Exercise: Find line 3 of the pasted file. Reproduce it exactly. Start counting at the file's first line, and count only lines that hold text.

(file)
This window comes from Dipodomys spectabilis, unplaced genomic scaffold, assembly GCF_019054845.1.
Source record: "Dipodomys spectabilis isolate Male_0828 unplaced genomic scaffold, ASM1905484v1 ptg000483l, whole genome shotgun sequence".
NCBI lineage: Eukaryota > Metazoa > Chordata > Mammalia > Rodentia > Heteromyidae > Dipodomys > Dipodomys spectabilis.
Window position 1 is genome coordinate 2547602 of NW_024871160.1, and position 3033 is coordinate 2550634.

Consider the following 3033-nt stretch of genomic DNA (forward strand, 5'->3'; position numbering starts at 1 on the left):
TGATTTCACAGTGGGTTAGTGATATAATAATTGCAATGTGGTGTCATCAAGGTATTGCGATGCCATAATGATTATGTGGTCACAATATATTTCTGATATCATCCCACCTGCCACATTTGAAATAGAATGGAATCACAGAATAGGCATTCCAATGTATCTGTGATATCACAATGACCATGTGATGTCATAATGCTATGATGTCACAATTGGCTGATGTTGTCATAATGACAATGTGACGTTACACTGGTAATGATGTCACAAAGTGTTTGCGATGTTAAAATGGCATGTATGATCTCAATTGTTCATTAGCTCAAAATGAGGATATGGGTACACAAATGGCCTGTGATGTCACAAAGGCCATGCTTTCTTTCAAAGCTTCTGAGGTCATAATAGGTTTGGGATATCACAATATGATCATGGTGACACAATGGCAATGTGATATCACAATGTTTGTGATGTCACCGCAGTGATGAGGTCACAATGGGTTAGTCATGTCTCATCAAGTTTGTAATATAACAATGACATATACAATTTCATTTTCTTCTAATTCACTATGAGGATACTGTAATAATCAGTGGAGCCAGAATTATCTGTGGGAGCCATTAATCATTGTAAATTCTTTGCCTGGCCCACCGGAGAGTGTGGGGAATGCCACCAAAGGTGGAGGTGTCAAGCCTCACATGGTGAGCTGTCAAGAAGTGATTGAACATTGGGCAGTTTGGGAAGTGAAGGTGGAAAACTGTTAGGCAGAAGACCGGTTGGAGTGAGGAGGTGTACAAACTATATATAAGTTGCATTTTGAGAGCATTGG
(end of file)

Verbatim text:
NCBI lineage: Eukaryota > Metazoa > Chordata > Mammalia > Rodentia > Heteromyidae > Dipodomys > Dipodomys spectabilis.